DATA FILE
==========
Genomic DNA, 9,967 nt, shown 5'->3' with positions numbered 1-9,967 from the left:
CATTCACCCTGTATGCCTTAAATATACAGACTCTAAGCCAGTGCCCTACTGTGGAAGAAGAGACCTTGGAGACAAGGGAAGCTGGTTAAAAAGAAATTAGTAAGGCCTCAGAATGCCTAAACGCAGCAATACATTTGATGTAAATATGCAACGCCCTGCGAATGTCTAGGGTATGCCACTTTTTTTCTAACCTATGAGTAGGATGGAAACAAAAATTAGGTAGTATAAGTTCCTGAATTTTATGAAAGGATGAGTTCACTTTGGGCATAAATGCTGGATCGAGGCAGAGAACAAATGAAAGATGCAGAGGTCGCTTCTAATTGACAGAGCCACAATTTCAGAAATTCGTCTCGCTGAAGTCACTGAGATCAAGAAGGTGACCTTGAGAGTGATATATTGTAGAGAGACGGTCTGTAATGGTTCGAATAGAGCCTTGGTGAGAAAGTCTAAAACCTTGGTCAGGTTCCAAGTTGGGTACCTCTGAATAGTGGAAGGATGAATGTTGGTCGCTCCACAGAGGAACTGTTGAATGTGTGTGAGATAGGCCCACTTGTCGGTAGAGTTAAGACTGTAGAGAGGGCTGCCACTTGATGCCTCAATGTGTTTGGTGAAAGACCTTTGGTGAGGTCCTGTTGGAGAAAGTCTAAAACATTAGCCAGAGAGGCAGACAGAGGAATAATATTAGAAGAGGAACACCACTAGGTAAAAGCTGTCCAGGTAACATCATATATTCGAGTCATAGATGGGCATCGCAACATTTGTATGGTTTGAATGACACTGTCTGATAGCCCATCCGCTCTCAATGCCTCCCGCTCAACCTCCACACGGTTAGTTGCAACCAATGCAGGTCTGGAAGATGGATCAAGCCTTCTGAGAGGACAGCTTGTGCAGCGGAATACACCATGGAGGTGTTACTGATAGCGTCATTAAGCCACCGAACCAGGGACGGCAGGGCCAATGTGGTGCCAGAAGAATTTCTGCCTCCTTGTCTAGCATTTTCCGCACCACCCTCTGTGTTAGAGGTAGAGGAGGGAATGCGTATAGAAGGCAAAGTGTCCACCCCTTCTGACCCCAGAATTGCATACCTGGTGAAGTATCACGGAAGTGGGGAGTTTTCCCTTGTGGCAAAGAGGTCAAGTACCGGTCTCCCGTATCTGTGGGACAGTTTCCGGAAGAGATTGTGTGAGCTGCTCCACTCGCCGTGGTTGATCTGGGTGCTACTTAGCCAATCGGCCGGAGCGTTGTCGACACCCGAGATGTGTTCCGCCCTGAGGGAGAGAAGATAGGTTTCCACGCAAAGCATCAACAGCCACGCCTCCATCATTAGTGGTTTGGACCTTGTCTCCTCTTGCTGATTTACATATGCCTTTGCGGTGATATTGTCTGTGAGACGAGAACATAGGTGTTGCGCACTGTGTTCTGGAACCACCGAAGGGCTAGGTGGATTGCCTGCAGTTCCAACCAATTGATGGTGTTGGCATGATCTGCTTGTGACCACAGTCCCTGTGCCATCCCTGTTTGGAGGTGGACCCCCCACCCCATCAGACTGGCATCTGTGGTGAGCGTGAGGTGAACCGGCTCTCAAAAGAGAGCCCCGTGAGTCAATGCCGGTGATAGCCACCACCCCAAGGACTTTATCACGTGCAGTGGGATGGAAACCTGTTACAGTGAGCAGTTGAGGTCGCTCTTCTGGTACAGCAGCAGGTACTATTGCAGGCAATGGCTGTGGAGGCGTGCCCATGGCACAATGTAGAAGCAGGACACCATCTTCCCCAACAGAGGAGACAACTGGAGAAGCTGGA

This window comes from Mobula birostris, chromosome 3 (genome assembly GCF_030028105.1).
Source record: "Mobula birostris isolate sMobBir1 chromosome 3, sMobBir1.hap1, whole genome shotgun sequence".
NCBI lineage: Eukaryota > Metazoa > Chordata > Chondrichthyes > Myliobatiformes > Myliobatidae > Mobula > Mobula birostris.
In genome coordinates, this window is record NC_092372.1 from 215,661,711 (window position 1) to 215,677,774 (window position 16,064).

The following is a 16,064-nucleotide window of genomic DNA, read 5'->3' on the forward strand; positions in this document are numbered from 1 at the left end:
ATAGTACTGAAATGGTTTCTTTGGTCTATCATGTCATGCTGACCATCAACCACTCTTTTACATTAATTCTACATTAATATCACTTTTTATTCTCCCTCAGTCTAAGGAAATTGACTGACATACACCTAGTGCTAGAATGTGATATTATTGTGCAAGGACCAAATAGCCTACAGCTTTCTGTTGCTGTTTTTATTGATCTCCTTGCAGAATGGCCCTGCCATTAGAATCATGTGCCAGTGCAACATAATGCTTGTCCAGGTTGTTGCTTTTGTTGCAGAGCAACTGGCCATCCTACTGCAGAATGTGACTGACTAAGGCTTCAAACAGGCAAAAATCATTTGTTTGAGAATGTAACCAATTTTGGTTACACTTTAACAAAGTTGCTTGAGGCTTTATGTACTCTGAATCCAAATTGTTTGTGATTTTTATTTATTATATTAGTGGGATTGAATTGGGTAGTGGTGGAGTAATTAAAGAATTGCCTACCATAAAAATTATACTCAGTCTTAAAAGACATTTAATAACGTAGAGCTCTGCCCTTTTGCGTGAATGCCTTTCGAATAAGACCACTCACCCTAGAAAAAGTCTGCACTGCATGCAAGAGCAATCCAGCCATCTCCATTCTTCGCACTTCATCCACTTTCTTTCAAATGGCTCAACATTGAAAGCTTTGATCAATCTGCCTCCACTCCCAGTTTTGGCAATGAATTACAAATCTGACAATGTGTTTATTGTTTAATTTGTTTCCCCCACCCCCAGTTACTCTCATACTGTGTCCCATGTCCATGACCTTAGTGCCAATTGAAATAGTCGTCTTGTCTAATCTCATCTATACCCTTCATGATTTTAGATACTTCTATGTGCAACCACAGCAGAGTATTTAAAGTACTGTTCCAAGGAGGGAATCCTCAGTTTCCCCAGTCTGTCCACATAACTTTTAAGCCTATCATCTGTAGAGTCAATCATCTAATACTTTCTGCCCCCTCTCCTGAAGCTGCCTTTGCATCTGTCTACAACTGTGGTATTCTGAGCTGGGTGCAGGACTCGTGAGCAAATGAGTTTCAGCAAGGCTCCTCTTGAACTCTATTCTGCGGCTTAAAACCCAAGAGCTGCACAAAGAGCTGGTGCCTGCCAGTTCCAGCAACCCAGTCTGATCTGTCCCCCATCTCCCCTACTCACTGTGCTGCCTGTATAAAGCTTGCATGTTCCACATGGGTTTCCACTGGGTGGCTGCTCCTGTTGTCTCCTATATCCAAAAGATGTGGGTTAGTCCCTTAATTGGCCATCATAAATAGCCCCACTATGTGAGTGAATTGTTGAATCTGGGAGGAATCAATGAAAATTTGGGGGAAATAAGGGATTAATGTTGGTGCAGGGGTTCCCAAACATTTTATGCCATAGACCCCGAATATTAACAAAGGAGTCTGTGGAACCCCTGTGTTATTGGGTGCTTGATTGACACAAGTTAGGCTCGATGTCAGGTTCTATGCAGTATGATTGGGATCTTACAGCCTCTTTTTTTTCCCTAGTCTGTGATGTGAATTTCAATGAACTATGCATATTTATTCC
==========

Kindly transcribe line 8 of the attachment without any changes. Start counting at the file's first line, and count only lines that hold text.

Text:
ATAGTACTGAAATGGTTTCTTTGGTCTATCATGTCATGCTGACCATCAACCACTCTTTTACATTAATTCTACATTAATATCACTTTTTATTCTCCCTCAGTCTAAGGAAATTGACTGACATACACCTAGTGCTAGAATGTGATATTATTGTGCAAGGACCAAATAGCCTACAGCTTTCTGTTGCTGTTTTTATTGATCTCCTTGCAGAATGGCCCTGCCATTAGAATCATGTGCCAGTGCAACATAATGCTTGTCCAGGTTGTTGCTTTTGTTGCAGAGCAACTGGCCATCCTACTGCAGAATGTGACTGACTAAGGCTTCAAACAGGCAAAAATCATTTGTTTGAGAATGTAACCAATTTTGGTTACACTTTAACAAAGTTGCTTGAGGCTTTATGTACTCTGAATCCAAATTGTTTGTGATTTTTATTTATTATATTAGTGGGATTGAATTGGGTAGTGGTGGAGTAATTAAAGAATTGCCTACCATAAAAATTATACTCAGTCTTAAAAGACATTTAATAACGTAGAGCTCTGCCCTTTTGCGTGAATGCCTTTCGAATAAGACCACTCACCCTAGAAAAAGTCTGCACTGCATGCAAGAGCAATCCAGCCATCTCCATTCTTCGCACTTCATCCACTTTCTTTCAAATGGCTCAACATTGAAAGCTTTGATCAATCTGCCTCCACTCCCAGTTTTGGCAATGAATTACAAATCTGACAATGTGTTTATTGTTTAATTTGTTTCCCCCACCCCCAGTTACTCTCATACTGTGTCCCATGTCCATGACCTTAGTGCCAATTGAAATAGTCGTCTTGTCTAATCTCATCTATACCCTTCATGATTTTAGATACTTCTATGTGCAACCACAGCAGAGTATTTAAAGTACTGTTCCAAGGAGGGAATCCTCAGTTTCCCCAGTCTGTCCACATAACTTTTAAGCCTATCATCTGTAGAGTCAATCATCTAATACTTTCTGCCCCCTCTCCTGAAGCTGCCTTTGCATCTGTCTACAACTGTGGTATTCTGAGCTGGGTGCAGGACTCGTGAGCAAATGAGTTTCAGCAAGGCTCCTCTTGAACTCTATTCTGCGGCTTAAAACCCAAGAGCTGCACAAAGAGCTGGTGCCTGCCAGTTCCAGCAACCCAGTCTGATCTGTCCCCCATCTCCCCTACTCACTGTGCTGCCTGTATAAAGCTTGCATGTTCCACATGGGTTTCCACTGGGTGGCTGCTCCTGTTGTCTCCTATATCCAAAAGATGTGGGTTAGTCCCTTAATTGGCCATCATAAATAGCCCCACTATGTGAGTGAATTGTTGAATCTGGGAGGAATCAATGAAAATTTGGGGGAAATAAGGGATTAATGTTGGTGCAGGGGTTCCCAAACATTTTATGCCATAGACCCCGAATATTAACAAAGGAGTCTGTGGAACCCCTGTGTTATTGGGTGCTTGATTGACACAAGTTAGGCTCGATGTCAGGTTCTATGCAGTATGATTGGGATCTTACAGCCTCTTTTTTTTCCCTAGTCTGTGATGTGAATTTCAATGAACTATGCATATTTATTCC